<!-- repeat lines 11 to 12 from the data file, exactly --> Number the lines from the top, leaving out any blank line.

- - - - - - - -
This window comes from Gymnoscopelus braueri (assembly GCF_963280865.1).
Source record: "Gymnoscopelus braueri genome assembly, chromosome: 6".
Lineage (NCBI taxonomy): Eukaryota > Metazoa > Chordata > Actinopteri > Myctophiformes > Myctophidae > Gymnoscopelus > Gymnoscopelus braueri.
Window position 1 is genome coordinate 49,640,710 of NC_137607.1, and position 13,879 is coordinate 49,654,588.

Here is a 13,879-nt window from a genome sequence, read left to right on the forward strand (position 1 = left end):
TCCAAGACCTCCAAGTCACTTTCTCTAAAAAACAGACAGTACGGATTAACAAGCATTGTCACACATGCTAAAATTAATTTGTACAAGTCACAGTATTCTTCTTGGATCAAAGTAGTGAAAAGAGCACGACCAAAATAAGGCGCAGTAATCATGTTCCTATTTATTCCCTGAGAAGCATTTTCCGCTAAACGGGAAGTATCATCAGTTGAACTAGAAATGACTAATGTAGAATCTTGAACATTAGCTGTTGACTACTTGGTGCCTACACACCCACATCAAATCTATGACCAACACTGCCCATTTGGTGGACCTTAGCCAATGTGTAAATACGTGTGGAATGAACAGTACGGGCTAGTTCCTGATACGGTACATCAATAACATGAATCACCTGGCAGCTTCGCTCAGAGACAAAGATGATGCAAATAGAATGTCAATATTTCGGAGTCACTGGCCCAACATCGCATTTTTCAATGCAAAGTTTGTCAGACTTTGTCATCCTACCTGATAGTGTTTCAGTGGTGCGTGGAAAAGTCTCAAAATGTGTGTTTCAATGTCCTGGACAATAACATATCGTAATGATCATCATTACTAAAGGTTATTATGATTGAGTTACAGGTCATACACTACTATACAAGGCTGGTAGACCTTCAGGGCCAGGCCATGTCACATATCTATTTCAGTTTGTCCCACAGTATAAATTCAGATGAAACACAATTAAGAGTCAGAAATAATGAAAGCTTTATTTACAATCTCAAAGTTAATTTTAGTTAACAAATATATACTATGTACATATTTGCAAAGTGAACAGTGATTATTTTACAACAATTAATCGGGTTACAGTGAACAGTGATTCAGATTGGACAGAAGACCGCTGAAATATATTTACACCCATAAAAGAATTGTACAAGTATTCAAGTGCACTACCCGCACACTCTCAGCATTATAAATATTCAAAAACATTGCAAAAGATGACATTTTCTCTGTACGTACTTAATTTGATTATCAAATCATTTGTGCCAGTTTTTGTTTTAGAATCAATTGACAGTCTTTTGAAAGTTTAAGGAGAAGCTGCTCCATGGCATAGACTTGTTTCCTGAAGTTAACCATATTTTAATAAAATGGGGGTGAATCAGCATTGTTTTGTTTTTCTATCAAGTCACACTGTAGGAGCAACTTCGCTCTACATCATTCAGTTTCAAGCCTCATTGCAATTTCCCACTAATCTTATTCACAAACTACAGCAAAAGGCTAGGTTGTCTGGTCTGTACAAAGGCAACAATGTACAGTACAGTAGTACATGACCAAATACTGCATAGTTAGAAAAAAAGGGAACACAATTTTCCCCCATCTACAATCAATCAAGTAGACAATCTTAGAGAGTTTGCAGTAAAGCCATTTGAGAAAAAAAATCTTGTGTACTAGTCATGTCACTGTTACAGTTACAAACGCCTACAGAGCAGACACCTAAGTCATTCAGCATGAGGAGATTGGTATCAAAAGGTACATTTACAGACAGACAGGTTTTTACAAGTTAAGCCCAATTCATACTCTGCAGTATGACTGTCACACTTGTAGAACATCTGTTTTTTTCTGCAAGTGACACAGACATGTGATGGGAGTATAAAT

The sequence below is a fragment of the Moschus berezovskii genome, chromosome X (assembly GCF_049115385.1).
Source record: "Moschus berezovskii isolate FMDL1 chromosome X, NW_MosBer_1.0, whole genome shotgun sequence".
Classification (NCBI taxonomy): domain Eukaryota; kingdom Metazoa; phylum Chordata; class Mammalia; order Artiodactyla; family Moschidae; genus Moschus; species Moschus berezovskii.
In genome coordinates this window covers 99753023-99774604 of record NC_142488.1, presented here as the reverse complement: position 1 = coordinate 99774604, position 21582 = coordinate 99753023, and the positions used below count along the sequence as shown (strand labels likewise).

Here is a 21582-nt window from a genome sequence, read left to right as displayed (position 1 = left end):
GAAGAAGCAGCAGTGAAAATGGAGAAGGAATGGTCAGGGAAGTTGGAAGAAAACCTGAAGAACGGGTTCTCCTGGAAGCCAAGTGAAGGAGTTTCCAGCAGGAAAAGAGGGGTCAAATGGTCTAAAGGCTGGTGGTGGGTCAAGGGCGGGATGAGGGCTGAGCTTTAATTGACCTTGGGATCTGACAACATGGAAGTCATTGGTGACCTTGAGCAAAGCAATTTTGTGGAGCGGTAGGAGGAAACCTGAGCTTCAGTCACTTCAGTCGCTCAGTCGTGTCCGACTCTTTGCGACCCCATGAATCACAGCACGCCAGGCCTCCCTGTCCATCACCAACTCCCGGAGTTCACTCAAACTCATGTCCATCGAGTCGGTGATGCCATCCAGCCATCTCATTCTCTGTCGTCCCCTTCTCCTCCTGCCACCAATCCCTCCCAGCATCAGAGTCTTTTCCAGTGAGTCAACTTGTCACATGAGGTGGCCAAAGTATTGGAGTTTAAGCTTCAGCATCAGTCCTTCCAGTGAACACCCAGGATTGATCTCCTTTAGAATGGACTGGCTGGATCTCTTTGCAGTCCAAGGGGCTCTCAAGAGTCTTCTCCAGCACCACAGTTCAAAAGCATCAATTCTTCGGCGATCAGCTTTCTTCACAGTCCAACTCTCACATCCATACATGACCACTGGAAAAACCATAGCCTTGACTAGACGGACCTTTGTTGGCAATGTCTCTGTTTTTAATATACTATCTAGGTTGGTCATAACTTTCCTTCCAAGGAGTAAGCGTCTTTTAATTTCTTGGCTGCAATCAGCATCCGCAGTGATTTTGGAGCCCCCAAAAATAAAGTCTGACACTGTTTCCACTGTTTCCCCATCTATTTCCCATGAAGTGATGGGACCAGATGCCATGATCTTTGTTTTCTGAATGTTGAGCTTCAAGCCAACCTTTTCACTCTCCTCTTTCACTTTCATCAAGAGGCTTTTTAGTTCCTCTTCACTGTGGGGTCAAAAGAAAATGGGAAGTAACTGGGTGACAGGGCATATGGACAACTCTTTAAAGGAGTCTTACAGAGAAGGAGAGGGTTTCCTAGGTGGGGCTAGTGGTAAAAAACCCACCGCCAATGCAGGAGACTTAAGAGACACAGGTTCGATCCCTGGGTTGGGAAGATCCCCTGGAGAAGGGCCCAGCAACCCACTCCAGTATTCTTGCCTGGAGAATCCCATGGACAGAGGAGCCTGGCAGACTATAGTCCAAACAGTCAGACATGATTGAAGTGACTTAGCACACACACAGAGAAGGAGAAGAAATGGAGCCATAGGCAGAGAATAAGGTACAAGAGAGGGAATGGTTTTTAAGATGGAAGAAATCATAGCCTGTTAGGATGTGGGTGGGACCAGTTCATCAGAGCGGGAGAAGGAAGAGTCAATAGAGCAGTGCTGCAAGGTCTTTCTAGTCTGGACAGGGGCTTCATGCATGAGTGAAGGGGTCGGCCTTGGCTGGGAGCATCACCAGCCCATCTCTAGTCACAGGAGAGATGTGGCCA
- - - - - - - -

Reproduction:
Here is a 21582-nt window from a genome sequence, read left to right as displayed (position 1 = left end):
GAAGAAGCAGCAGTGAAAATGGAGAAGGAATGGTCAGGGAAGTTGGAAGAAAACCTGAAGAACGGGTTCTCCTGGAAGCCAAGTGAAGGAGTTTCCAGCAGGAAAAGAGGGGTCAAATGGTCTAAAGGCTGGTGGTGGGTCAAGGGCGGGATGAGGGCTGAGCTTTAATTGACCTTGGGATCTGACAACATGGAAGTCATTGGTGACCTTGAGCAAAGCAATTTTGTGGAGCGGTAGGAGGAAACCTGAGCTTCAGTCACTTCAGTCGCTCAGTCGTGTCCGACTCTTTGCGACCCCATGAATCACAGCACGCCAGGCCTCCCTGTCCATCACCAACTCCCGGAGTTCACTCAAACTCATGTCCATCGAGTCGGTGATGCCATCCAGCCATCTCATTCTCTGTCGTCCCCTTCTCCTCCTGCCACCAATCCCTCCCAGCATCAGAGTCTTTTCCAGTGAGTCAACTTGTCACATGAGGTGGCCAAAGTATTGGAGTTTAAGCTTCAGCATCAGTCCTTCCAGTGAACACCCAGGATTGATCTCCTTTAGAATGGACTGGCTGGATCTCTTTGCAGTCCAAGGGGCTCTCAAGAGTCTTCTCCAGCACCACAGTTCAAAAGCATCAATTCTTCGGCGATCAGCTTTCTTCACAGTCCAACTCTCACATCCATACATGACCACTGGAAAAACCATAGCCTTGACTAGACGGACCTTTGTTGGCAATGTCTCTGTTTTTAATATACTATCTAGGTTGGTCATAACTTTCCTTCCAAGGAGTAAGCGTCTTTTAATTTCTTGGCTGCAATCAGCATCCGCAGTGATTTTGGAGCCCCCAAAAATAAAGTCTGACACTGTTTCCACTGTTTCCCCATCTATTTCCCATGAAGTGATGGGACCAGATGCCATGATCTTTGTTTTCTGAATGTTGAGCTTCAAGCCAACCTTTTCACTCTCCTCTTTCACTTTCATCAAGAGGCTTTTTAGTTCCTCTTCACTGTGGGGTCAAAAGAAAATGGGAAGTAACTGGGTGACAGGGCATATGGACAACTCTTTAAAGGAGTCTTACAGAGAAGGAGAGGGTTTCCTAGGTGGGGCTAGTGGTAAAAAACCCACCGCCAATGCAGGAGACTTAAGAGACACAGGTTCGATCCCTGGGTTGGGAAGATCCCCTGGAGAAGGGCCCAGCAACCCACTCCAGTATTCTTGCCTGGAGAATCCCATGGACAGAGGAGCCTGGCAGACTATAGTCCAAACAGTCAGACATGATTGAAGTGACTTAGCACACACACAGAGAAGGAGAAGAAATGGAGCCATAGGCAGAGAATAAGGTACAAGAGAGGGAATGGTTTTTAAGATGGAAGAAATCATAGCCTGTTAGGATGTGGGTGGGACCAGTTCATCAGAGCGGGAGAAGGAAGAGTCAATAGAGCAGTGCTGCAAGGTCTTTCTAGTCTGGACAGGGGCTTCATGCATGAGTGAAGGGGTCGGCCTTGGCTGGGAGCATCACCAGCCCATCTCTAGTCACAGGAGAGATGTGGCCA